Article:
Celebrate the wins, no matter how small. You got out of bed today. You walked that mile. You finished that smoothie. Those help boost confidence and promote well-being.

5. Eat for Health

Self-sabotage is real, and unfortunately happens more than you think. Mental health is on the decline, and more research is finding a link between food and overall well-being (8).

Instead of always eating for what tastes good, focus on getting nutrients into your body. Ask yourself, “What’s high in protein?” or “how many different colored fruits and vegetables can I eat today?” Training your brain to eat for health is a great way to love yourself.

6. Move Your Body

Couch potatoes not only suffer from a lot of different health problems, they can also experience higher levels of sadness, depression, self-loathing, and low self-esteem.

Getting up and moving your body is one way you can practice self-care. It means you value yourself enough to give your body the movement it needs to stay healthy.

One survey showed that those who maintained regular exercise had higher levels of happiness and satisfaction in life (9).

7. Breathe Deeply

We live in a world of go-go-go. You’ve probably heard people say they’re so busy they’re “just trying to catch their breath”. Like our founder Dr Kara always says “We weren't built for the 21st century”.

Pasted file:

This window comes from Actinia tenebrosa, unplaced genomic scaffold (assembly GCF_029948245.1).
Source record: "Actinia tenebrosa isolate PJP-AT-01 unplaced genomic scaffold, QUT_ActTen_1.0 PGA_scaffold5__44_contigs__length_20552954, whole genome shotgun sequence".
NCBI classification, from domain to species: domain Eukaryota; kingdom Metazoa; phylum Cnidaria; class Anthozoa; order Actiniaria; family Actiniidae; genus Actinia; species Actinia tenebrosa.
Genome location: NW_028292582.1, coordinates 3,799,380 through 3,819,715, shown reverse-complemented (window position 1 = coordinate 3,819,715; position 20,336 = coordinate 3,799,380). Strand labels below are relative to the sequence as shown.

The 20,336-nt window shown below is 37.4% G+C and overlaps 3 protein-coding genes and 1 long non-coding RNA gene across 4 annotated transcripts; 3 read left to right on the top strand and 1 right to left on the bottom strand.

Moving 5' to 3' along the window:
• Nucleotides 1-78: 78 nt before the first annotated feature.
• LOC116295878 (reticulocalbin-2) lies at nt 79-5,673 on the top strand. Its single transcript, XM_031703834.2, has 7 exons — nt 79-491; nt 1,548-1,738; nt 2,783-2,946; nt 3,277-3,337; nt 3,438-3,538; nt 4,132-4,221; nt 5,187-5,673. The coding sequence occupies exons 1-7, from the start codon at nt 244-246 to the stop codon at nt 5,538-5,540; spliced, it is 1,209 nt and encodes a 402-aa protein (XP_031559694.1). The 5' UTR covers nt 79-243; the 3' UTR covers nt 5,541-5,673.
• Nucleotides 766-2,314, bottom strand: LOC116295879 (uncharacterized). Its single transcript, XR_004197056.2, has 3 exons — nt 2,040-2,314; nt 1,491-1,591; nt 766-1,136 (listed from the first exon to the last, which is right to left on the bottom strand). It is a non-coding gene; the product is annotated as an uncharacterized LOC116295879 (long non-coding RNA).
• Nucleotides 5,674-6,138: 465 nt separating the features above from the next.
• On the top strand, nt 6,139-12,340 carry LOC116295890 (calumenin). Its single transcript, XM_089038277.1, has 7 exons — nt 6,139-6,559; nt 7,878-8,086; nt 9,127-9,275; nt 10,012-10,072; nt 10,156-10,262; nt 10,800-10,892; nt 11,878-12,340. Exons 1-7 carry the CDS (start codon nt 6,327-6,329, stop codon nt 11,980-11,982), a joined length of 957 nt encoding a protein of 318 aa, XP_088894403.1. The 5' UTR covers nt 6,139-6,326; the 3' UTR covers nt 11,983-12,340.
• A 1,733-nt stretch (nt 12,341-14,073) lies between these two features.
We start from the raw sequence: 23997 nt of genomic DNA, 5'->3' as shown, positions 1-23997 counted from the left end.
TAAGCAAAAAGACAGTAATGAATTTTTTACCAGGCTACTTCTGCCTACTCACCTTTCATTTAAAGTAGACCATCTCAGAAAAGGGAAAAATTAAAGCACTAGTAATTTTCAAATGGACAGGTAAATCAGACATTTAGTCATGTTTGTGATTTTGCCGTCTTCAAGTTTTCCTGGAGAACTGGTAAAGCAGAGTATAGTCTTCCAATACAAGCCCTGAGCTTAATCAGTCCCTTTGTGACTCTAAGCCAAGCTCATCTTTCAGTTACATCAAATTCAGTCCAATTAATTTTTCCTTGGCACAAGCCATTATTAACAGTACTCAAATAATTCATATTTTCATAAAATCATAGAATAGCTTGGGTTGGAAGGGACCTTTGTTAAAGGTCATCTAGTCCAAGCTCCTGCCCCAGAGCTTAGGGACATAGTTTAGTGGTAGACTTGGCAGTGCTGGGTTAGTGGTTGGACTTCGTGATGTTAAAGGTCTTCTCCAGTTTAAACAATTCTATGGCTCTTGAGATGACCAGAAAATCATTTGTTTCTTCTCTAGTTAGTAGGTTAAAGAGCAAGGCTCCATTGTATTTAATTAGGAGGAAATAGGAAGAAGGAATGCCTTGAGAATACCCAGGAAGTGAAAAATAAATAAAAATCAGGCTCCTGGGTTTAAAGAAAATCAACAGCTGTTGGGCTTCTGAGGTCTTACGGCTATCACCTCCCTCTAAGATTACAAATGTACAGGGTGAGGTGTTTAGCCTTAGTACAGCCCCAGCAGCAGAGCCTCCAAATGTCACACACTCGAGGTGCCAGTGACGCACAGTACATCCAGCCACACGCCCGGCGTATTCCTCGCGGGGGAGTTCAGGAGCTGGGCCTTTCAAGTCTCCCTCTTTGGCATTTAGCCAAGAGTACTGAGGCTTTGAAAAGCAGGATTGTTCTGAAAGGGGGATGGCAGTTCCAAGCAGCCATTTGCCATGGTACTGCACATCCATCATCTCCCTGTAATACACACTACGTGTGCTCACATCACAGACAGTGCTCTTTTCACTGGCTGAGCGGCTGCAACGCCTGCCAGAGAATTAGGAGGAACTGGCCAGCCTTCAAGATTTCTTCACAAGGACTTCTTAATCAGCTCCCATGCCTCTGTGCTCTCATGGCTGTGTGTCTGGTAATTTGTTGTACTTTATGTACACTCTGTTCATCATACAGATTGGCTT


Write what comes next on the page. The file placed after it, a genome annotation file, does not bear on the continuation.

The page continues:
Intentionally slowing down can be one way to show love to yourself. Running yourself ragged is hardly a prize worth striving for, but so many of us do it every day.

Start with something small, like your breathing. When you take a moment to breathe deeply, it can help reduce symptoms of anxiety and anger, and increase feelings of relaxation and pleasantness (10).

8. Speak Kindly to Yourself

You are your worst critic. And when things happen that could have played out differently, it’s easy to beat yourself up.

Don’t believe everything you think. Research finds that those who habitually tear themselves down are often encouraged to make irrational decisions (5).